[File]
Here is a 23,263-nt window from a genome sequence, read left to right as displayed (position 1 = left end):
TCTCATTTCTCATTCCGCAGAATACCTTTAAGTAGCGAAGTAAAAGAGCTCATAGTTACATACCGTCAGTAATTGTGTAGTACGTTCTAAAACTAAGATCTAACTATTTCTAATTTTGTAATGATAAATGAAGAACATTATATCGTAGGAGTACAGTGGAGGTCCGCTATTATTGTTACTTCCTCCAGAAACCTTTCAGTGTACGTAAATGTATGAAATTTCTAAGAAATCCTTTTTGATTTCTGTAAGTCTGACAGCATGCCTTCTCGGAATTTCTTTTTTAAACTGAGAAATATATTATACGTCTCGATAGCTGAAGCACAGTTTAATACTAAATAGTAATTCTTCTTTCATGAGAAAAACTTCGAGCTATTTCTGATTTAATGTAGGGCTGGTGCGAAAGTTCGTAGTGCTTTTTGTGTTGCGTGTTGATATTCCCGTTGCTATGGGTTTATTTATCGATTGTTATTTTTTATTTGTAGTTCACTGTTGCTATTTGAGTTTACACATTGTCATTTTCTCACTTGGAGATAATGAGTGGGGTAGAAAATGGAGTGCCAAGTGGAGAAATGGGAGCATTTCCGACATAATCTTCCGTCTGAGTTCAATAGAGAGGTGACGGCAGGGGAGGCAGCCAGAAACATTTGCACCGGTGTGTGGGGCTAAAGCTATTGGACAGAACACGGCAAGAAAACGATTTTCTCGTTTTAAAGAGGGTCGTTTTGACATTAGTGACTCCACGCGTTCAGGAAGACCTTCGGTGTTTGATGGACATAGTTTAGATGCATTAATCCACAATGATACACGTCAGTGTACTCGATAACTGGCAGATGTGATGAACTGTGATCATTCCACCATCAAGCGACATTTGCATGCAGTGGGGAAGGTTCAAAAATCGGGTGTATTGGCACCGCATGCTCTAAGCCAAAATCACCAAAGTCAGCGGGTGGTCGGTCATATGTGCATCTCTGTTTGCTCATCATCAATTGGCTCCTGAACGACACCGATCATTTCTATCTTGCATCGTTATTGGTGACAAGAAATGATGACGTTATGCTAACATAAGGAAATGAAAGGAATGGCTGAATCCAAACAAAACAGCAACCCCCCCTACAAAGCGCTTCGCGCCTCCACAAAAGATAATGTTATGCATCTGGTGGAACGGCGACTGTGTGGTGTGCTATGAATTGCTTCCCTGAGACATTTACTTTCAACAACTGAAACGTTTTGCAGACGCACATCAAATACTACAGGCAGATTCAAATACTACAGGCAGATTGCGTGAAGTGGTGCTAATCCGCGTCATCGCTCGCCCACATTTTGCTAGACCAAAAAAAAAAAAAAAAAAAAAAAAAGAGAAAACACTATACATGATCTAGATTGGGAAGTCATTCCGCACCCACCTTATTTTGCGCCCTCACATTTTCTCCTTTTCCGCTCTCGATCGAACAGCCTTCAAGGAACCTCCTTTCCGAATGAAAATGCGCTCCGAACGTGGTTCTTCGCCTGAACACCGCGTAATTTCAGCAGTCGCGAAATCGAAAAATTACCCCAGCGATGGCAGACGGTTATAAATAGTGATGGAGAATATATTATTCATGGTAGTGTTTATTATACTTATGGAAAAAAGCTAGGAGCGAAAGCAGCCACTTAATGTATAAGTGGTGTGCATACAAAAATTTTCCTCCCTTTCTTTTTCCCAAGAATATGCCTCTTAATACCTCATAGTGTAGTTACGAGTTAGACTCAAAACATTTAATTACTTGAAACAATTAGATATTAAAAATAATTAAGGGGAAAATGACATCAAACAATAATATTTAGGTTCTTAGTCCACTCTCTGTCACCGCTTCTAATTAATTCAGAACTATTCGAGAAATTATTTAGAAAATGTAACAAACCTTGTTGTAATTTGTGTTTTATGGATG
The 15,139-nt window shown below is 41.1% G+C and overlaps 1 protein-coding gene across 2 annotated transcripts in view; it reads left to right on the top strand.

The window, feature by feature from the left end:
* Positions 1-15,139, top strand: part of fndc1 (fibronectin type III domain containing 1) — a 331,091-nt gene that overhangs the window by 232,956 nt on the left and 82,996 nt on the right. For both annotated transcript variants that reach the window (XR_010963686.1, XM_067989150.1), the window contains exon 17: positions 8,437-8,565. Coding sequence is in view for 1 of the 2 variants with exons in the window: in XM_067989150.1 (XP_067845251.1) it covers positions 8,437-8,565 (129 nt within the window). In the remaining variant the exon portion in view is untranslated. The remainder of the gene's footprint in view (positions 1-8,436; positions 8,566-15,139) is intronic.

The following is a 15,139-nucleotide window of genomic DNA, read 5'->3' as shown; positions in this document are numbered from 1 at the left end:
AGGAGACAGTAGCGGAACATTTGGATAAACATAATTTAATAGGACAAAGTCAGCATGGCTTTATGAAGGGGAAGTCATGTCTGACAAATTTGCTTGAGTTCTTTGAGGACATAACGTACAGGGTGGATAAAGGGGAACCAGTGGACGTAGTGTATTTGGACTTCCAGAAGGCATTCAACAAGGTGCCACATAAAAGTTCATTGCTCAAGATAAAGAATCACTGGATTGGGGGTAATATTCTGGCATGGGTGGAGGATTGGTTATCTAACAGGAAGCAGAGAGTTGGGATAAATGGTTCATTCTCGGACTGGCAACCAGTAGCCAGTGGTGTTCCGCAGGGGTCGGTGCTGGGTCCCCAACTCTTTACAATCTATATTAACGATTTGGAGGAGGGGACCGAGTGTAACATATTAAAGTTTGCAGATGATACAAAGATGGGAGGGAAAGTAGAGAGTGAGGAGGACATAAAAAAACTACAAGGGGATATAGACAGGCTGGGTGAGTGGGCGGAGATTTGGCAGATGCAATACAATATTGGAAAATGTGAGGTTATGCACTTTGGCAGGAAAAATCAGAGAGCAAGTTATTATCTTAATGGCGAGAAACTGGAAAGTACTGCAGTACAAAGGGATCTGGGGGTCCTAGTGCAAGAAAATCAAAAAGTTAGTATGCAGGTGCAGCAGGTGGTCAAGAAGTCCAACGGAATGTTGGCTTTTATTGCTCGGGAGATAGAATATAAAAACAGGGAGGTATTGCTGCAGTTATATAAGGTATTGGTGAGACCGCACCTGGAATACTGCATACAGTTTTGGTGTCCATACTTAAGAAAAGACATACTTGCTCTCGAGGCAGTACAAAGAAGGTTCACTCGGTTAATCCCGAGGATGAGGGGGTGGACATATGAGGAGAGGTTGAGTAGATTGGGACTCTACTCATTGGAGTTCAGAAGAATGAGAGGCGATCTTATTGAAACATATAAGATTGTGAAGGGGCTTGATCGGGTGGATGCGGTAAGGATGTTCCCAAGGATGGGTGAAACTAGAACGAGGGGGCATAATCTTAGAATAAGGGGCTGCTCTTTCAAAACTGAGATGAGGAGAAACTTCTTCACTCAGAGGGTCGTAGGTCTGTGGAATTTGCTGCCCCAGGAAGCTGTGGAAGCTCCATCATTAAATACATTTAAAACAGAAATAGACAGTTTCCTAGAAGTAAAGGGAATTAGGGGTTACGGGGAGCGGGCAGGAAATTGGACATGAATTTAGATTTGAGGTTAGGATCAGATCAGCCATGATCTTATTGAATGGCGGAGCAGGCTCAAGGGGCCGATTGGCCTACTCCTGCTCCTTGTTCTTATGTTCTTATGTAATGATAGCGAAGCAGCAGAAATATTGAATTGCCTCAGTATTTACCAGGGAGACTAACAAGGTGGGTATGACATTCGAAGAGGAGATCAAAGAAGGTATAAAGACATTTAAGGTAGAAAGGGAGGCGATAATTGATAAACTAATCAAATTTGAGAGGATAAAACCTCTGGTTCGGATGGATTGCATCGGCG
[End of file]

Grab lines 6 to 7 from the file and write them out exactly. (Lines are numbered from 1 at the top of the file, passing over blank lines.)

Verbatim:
The following is a 15,139-nucleotide window of genomic DNA, read 5'->3' as shown; positions in this document are numbered from 1 at the left end:
AGGAGACAGTAGCGGAACATTTGGATAAACATAATTTAATAGGACAAAGTCAGCATGGCTTTATGAAGGGGAAGTCATGTCTGACAAATTTGCTTGAGTTCTTTGAGGACATAACGTACAGGGTGGATAAAGGGGAACCAGTGGACGTAGTGTATTTGGACTTCCAGAAGGCATTCAACAAGGTGCCACATAAAAGTTCATTGCTCAAGATAAAGAATCACTGGATTGGGGGTAATATTCTGGCATGGGTGGAGGATTGGTTATCTAACAGGAAGCAGAGAGTTGGGATAAATGGTTCATTCTCGGACTGGCAACCAGTAGCCAGTGGTGTTCCGCAGGGGTCGGTGCTGGGTCCCCAACTCTTTACAATCTATATTAACGATTTGGAGGAGGGGACCGAGTGTAACATATTAAAGTTTGCAGATGATACAAAGATGGGAGGGAAAGTAGAGAGTGAGGAGGACATAAAAAAACTACAAGGGGATATAGACAGGCTGGGTGAGTGGGCGGAGATTTGGCAGATGCAATACAATATTGGAAAATGTGAGGTTATGCACTTTGGCAGGAAAAATCAGAGAGCAAGTTATTATCTTAATGGCGAGAAACTGGAAAGTACTGCAGTACAAAGGGATCTGGGGGTCCTAGTGCAAGAAAATCAAAAAGTTAGTATGCAGGTGCAGCAGGTGGTCAAGAAGTCCAACGGAATGTTGGCTTTTATTGCTCGGGAGATAGAATATAAAAACAGGGAGGTATTGCTGCAGTTATATAAGGTATTGGTGAGACCGCACCTGGAATACTGCATACAGTTTTGGTGTCCATACTTAAGAAAAGACATACTTGCTCTCGAGGCAGTACAAAGAAGGTTCACTCGGTTAATCCCGAGGATGAGGGGGTGGACATATGAGGAGAGGTTGAGTAGATTGGGACTCTACTCATTGGAGTTCAGAAGAATGAGAGGCGATCTTATTGAAACATATAAGATTGTGAAGGGGCTTGATCGGGTGGATGCGGTAAGGATGTTCCCAAGGATGGGTGAAACTAGAACGAGGGGGCATAATCTTAGAATAAGGGGCTGCTCTTTCAAAACTGAGATGAGGAGAAACTTCTTCACTCAGAGGGTCGTAGGTCTGTGGAATTTGCTGCCCCAGGAAGCTGTGGAAGCTCCATCATTAAATACATTTAAAACAGAAATAGACAGTTTCCTAGAAGTAAAGGGAATTAGGGGTTACGGGGAGCGGGCAGGAAATTGGACATGAATTTAGATTTGAGGTTAGGATCAGATCAGCCATGATCTTATTGAATGGCGGAGCAGGCTCAAGGGGCCGATTGGCCTACTCCTGCTCCTTGTTCTTATGTTCTTATGTAATGATAGCGAAGCAGCAGAAATATTGAATTGCCTCAGTATTTACCAGGGAGACTAACAAGGTGGGTATGACATTCGAAGAGGAGATCAAAGAAGGTATAAAGACATTTAAGGTAGAAAGGGAGGCGATAATTGATAAACTAATCAAATTTGAGAGGATAAAACCTCTGGTTCGGATGGATTGCATCGGCG